Not the Time for Heroics…Time to Keep Your Head Down

August 10, 2020
Not the Time for Heroics…Time to Keep Your Head Down

“If you can keep your head when all about you are losing theirs…”

– Rudyard Kipling

Why all the calls for heroics? On both sides of the buy/sell ledger, many have called for taking drastic action in this COVID-19 era. In March, while we were in the thick of initial economic shutdown initiatives to stem coronavirus spread, headlines suggested selling stocks just about the time the equity markets were bottoming, and now that the market has rallied handsomely from that point, fear of missing out (FOMO) and urges to buy are rampant.

Interestingly, while errors can be common in trimming stocks at low levels and buying close to the top, what is even worse is selling close to the bottom and never getting back in. Investors suffer from this latter phenomenon far more frequently than you might think. Many folks made this mistake back in 2009 in the midst of the great financial crisis. They sold and never got back in because of the perceived wall of worry items that felt daunting despite the improving trend in the data but were more emotional in nature. Those that exited in 2009 and never returned, lost out on the longest economic expansion and bull market run in history from mid-2009 until early 2020. Even though this multi-year run took a pause early this year, we don’t think it is over. We expect further solid results over the next 12 months, albeit with some rising volatility in the near term.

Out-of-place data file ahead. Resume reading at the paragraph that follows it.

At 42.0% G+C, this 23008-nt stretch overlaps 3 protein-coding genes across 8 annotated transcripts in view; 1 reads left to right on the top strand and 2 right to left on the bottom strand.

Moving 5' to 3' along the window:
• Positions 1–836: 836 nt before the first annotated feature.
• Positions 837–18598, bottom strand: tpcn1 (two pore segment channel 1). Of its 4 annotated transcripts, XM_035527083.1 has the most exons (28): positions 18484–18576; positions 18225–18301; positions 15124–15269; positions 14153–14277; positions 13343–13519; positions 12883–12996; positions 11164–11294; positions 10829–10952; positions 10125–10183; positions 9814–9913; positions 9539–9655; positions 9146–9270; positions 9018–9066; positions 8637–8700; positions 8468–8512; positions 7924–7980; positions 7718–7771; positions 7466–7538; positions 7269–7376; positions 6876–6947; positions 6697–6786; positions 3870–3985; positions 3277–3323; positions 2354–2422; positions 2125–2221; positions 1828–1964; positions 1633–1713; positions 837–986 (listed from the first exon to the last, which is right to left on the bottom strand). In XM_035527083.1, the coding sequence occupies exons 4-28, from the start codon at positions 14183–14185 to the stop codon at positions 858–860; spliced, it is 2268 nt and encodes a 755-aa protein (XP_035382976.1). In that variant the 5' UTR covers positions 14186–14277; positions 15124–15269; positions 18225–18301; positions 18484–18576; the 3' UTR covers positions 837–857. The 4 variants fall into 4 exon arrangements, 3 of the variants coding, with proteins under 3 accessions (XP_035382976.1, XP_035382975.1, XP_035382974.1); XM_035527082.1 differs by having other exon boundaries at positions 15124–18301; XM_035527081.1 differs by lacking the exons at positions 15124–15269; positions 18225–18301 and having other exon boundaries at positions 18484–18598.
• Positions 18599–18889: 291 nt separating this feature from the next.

The costs of poor market timing are shown in the chart below:

S&P 500 Compound Annual Growth Rate

Data Source: Strategas

The data in the chart above shows the annual rate of return in the Standard & Poor’s 500 index was roughly 7.8% over the last 25 years, going back to 1995. If one missed only the 20 best days during this 25-year span, that rate of return would have fallen to 2.4%, and if you missed the best 40 of these 6,250 trading days, your annual rate of return would have gone negative. With this set of return info, it is our belief that it’s alright to be negative on stocks at moments, but that negativity had better be based on the data. After all, the stock market is up almost 75% of the time.1

If the data is positive and supportive of staying invested at normal allocation levels, so are we. It is the data and fact set that inspired us to keep our clients invested in our market thoughts and recommendations during March and to champion our “hold your ground and upgrade holdings” view. Such strategic thinking stood in contrast to the more extreme advice floating about to sell aggressively as stocks fell 34% peak to trough in March2 and then be burdened and potentially unsuccessful in trying to convince investors to buy aggressively as stocks recouped most all of those losses in short order in the second quarter.